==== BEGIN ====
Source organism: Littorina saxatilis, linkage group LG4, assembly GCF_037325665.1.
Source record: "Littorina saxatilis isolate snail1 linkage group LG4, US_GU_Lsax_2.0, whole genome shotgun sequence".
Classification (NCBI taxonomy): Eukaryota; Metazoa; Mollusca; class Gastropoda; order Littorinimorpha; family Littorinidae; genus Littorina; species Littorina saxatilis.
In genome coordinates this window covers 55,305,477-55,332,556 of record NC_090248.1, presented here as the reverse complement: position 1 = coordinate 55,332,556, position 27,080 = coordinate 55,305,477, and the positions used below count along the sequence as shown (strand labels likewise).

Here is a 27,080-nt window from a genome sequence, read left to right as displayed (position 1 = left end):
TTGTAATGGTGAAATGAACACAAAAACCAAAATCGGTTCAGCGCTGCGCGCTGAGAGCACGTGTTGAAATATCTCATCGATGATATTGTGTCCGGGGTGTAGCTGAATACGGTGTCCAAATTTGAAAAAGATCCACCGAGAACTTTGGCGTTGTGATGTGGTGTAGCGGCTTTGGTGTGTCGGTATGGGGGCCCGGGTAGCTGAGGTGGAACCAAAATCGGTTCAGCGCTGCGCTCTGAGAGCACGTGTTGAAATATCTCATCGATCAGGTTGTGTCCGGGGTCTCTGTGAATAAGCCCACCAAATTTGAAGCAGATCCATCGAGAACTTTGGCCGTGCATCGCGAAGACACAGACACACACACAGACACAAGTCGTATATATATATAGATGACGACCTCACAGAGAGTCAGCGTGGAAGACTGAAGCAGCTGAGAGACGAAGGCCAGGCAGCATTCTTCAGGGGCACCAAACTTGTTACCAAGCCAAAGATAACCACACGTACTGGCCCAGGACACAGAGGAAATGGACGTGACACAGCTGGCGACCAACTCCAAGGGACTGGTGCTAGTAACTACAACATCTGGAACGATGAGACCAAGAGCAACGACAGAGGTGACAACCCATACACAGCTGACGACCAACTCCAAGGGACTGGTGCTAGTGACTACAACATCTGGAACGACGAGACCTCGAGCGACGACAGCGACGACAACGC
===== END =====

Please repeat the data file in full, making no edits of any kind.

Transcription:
Source organism: Littorina saxatilis, linkage group LG4, assembly GCF_037325665.1.
Source record: "Littorina saxatilis isolate snail1 linkage group LG4, US_GU_Lsax_2.0, whole genome shotgun sequence".
Classification (NCBI taxonomy): Eukaryota; Metazoa; Mollusca; class Gastropoda; order Littorinimorpha; family Littorinidae; genus Littorina; species Littorina saxatilis.
In genome coordinates this window covers 55,305,477-55,332,556 of record NC_090248.1, presented here as the reverse complement: position 1 = coordinate 55,332,556, position 27,080 = coordinate 55,305,477, and the positions used below count along the sequence as shown (strand labels likewise).

Here is a 27,080-nt window from a genome sequence, read left to right as displayed (position 1 = left end):
TTGTAATGGTGAAATGAACACAAAAACCAAAATCGGTTCAGCGCTGCGCGCTGAGAGCACGTGTTGAAATATCTCATCGATGATATTGTGTCCGGGGTGTAGCTGAATACGGTGTCCAAATTTGAAAAAGATCCACCGAGAACTTTGGCGTTGTGATGTGGTGTAGCGGCTTTGGTGTGTCGGTATGGGGGCCCGGGTAGCTGAGGTGGAACCAAAATCGGTTCAGCGCTGCGCTCTGAGAGCACGTGTTGAAATATCTCATCGATCAGGTTGTGTCCGGGGTCTCTGTGAATAAGCCCACCAAATTTGAAGCAGATCCATCGAGAACTTTGGCCGTGCATCGCGAAGACACAGACACACACACAGACACAAGTCGTATATATATATAGATGACGACCTCACAGAGAGTCAGCGTGGAAGACTGAAGCAGCTGAGAGACGAAGGCCAGGCAGCATTCTTCAGGGGCACCAAACTTGTTACCAAGCCAAAGATAACCACACGTACTGGCCCAGGACACAGAGGAAATGGACGTGACACAGCTGGCGACCAACTCCAAGGGACTGGTGCTAGTAACTACAACATCTGGAACGATGAGACCAAGAGCAACGACAGAGGTGACAACCCATACACAGCTGACGACCAACTCCAAGGGACTGGTGCTAGTGACTACAACATCTGGAACGACGAGACCTCGAGCGACGACAGCGACGACAACGC